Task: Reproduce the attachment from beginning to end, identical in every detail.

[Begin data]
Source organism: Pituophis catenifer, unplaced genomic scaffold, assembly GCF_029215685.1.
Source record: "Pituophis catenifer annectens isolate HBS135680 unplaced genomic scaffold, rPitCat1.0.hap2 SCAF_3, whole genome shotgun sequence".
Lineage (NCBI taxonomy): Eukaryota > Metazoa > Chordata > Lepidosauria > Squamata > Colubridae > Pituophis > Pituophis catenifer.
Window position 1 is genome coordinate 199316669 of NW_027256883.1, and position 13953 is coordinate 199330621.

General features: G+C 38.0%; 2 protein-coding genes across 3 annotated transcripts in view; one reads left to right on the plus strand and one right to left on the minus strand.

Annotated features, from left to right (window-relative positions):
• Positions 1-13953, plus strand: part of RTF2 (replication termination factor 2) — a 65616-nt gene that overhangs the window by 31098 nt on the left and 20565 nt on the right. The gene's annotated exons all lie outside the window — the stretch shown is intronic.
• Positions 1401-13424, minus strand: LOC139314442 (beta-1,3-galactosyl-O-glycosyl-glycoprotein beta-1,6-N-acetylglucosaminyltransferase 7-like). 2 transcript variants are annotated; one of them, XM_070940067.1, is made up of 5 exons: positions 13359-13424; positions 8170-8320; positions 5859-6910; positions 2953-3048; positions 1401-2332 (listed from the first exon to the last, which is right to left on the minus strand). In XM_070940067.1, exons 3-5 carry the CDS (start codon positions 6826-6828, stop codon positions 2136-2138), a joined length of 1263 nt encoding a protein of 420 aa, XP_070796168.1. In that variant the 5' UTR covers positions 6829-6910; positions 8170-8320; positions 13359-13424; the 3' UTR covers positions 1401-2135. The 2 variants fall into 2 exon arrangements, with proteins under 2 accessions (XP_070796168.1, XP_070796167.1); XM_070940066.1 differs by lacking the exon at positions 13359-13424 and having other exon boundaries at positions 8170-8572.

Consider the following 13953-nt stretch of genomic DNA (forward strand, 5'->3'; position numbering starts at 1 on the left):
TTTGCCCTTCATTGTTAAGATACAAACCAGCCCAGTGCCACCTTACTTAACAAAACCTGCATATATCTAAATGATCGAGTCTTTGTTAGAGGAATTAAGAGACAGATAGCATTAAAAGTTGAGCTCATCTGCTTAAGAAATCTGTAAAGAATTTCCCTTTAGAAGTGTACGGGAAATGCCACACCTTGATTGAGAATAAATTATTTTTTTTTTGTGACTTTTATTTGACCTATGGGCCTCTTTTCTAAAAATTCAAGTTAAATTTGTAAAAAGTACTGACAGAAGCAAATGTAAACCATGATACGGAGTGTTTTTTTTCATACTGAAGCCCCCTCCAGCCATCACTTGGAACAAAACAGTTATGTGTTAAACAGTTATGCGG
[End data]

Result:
Source organism: Pituophis catenifer, unplaced genomic scaffold, assembly GCF_029215685.1.
Source record: "Pituophis catenifer annectens isolate HBS135680 unplaced genomic scaffold, rPitCat1.0.hap2 SCAF_3, whole genome shotgun sequence".
Lineage (NCBI taxonomy): Eukaryota > Metazoa > Chordata > Lepidosauria > Squamata > Colubridae > Pituophis > Pituophis catenifer.
Window position 1 is genome coordinate 199316669 of NW_027256883.1, and position 13953 is coordinate 199330621.

General features: G+C 38.0%; 2 protein-coding genes across 3 annotated transcripts in view; one reads left to right on the plus strand and one right to left on the minus strand.

Annotated features, from left to right (window-relative positions):
• Positions 1-13953, plus strand: part of RTF2 (replication termination factor 2) — a 65616-nt gene that overhangs the window by 31098 nt on the left and 20565 nt on the right. The gene's annotated exons all lie outside the window — the stretch shown is intronic.
• Positions 1401-13424, minus strand: LOC139314442 (beta-1,3-galactosyl-O-glycosyl-glycoprotein beta-1,6-N-acetylglucosaminyltransferase 7-like). 2 transcript variants are annotated; one of them, XM_070940067.1, is made up of 5 exons: positions 13359-13424; positions 8170-8320; positions 5859-6910; positions 2953-3048; positions 1401-2332 (listed from the first exon to the last, which is right to left on the minus strand). In XM_070940067.1, exons 3-5 carry the CDS (start codon positions 6826-6828, stop codon positions 2136-2138), a joined length of 1263 nt encoding a protein of 420 aa, XP_070796168.1. In that variant the 5' UTR covers positions 6829-6910; positions 8170-8320; positions 13359-13424; the 3' UTR covers positions 1401-2135. The 2 variants fall into 2 exon arrangements, with proteins under 2 accessions (XP_070796168.1, XP_070796167.1); XM_070940066.1 differs by lacking the exon at positions 13359-13424 and having other exon boundaries at positions 8170-8572.

Consider the following 13953-nt stretch of genomic DNA (forward strand, 5'->3'; position numbering starts at 1 on the left):
TTTGCCCTTCATTGTTAAGATACAAACCAGCCCAGTGCCACCTTACTTAACAAAACCTGCATATATCTAAATGATCGAGTCTTTGTTAGAGGAATTAAGAGACAGATAGCATTAAAAGTTGAGCTCATCTGCTTAAGAAATCTGTAAAGAATTTCCCTTTAGAAGTGTACGGGAAATGCCACACCTTGATTGAGAATAAATTATTTTTTTTTTGTGACTTTTATTTGACCTATGGGCCTCTTTTCTAAAAATTCAAGTTAAATTTGTAAAAAGTACTGACAGAAGCAAATGTAAACCATGATACGGAGTGTTTTTTTTCATACTGAAGCCCCCTCCAGCCATCACTTGGAACAAAACAGTTATGTGTTAAACAGTTATGCGG